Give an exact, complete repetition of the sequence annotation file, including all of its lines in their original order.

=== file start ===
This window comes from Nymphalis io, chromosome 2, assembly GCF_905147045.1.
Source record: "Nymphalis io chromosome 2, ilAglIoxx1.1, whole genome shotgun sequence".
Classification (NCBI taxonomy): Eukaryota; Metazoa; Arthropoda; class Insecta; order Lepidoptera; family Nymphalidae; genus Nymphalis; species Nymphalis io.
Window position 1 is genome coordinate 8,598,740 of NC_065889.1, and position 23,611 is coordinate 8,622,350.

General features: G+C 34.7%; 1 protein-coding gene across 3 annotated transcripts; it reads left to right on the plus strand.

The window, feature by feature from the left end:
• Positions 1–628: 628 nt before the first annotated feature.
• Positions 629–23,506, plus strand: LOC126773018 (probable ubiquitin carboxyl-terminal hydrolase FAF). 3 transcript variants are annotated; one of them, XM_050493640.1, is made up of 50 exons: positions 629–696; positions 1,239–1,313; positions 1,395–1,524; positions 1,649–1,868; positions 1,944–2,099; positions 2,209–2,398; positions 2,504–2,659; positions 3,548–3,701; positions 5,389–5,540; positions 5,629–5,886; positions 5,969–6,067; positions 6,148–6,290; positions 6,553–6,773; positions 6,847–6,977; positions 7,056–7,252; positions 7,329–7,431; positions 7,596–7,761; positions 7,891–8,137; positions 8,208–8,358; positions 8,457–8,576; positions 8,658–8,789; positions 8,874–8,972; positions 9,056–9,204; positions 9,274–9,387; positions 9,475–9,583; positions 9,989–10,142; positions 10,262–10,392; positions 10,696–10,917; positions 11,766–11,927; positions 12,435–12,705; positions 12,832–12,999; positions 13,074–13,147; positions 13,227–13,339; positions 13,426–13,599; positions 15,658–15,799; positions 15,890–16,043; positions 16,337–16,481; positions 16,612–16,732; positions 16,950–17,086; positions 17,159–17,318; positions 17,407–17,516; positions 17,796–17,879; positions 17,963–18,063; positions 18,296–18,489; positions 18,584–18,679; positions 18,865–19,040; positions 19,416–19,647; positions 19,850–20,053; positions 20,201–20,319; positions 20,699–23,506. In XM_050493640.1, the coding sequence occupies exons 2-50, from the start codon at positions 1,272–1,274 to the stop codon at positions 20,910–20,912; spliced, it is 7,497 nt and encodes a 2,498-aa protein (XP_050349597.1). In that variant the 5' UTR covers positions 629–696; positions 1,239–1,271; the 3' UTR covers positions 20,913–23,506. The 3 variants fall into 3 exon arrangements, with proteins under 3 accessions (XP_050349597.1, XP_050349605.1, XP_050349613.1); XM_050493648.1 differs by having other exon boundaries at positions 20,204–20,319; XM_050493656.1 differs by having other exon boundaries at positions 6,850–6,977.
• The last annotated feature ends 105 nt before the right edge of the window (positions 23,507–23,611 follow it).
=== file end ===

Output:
This window comes from Nymphalis io, chromosome 2, assembly GCF_905147045.1.
Source record: "Nymphalis io chromosome 2, ilAglIoxx1.1, whole genome shotgun sequence".
Classification (NCBI taxonomy): Eukaryota; Metazoa; Arthropoda; class Insecta; order Lepidoptera; family Nymphalidae; genus Nymphalis; species Nymphalis io.
Window position 1 is genome coordinate 8,598,740 of NC_065889.1, and position 23,611 is coordinate 8,622,350.

General features: G+C 34.7%; 1 protein-coding gene across 3 annotated transcripts; it reads left to right on the plus strand.

The window, feature by feature from the left end:
• Positions 1–628: 628 nt before the first annotated feature.
• Positions 629–23,506, plus strand: LOC126773018 (probable ubiquitin carboxyl-terminal hydrolase FAF). 3 transcript variants are annotated; one of them, XM_050493640.1, is made up of 50 exons: positions 629–696; positions 1,239–1,313; positions 1,395–1,524; positions 1,649–1,868; positions 1,944–2,099; positions 2,209–2,398; positions 2,504–2,659; positions 3,548–3,701; positions 5,389–5,540; positions 5,629–5,886; positions 5,969–6,067; positions 6,148–6,290; positions 6,553–6,773; positions 6,847–6,977; positions 7,056–7,252; positions 7,329–7,431; positions 7,596–7,761; positions 7,891–8,137; positions 8,208–8,358; positions 8,457–8,576; positions 8,658–8,789; positions 8,874–8,972; positions 9,056–9,204; positions 9,274–9,387; positions 9,475–9,583; positions 9,989–10,142; positions 10,262–10,392; positions 10,696–10,917; positions 11,766–11,927; positions 12,435–12,705; positions 12,832–12,999; positions 13,074–13,147; positions 13,227–13,339; positions 13,426–13,599; positions 15,658–15,799; positions 15,890–16,043; positions 16,337–16,481; positions 16,612–16,732; positions 16,950–17,086; positions 17,159–17,318; positions 17,407–17,516; positions 17,796–17,879; positions 17,963–18,063; positions 18,296–18,489; positions 18,584–18,679; positions 18,865–19,040; positions 19,416–19,647; positions 19,850–20,053; positions 20,201–20,319; positions 20,699–23,506. In XM_050493640.1, the coding sequence occupies exons 2-50, from the start codon at positions 1,272–1,274 to the stop codon at positions 20,910–20,912; spliced, it is 7,497 nt and encodes a 2,498-aa protein (XP_050349597.1). In that variant the 5' UTR covers positions 629–696; positions 1,239–1,271; the 3' UTR covers positions 20,913–23,506. The 3 variants fall into 3 exon arrangements, with proteins under 3 accessions (XP_050349597.1, XP_050349605.1, XP_050349613.1); XM_050493648.1 differs by having other exon boundaries at positions 20,204–20,319; XM_050493656.1 differs by having other exon boundaries at positions 6,850–6,977.
• The last annotated feature ends 105 nt before the right edge of the window (positions 23,507–23,611 follow it).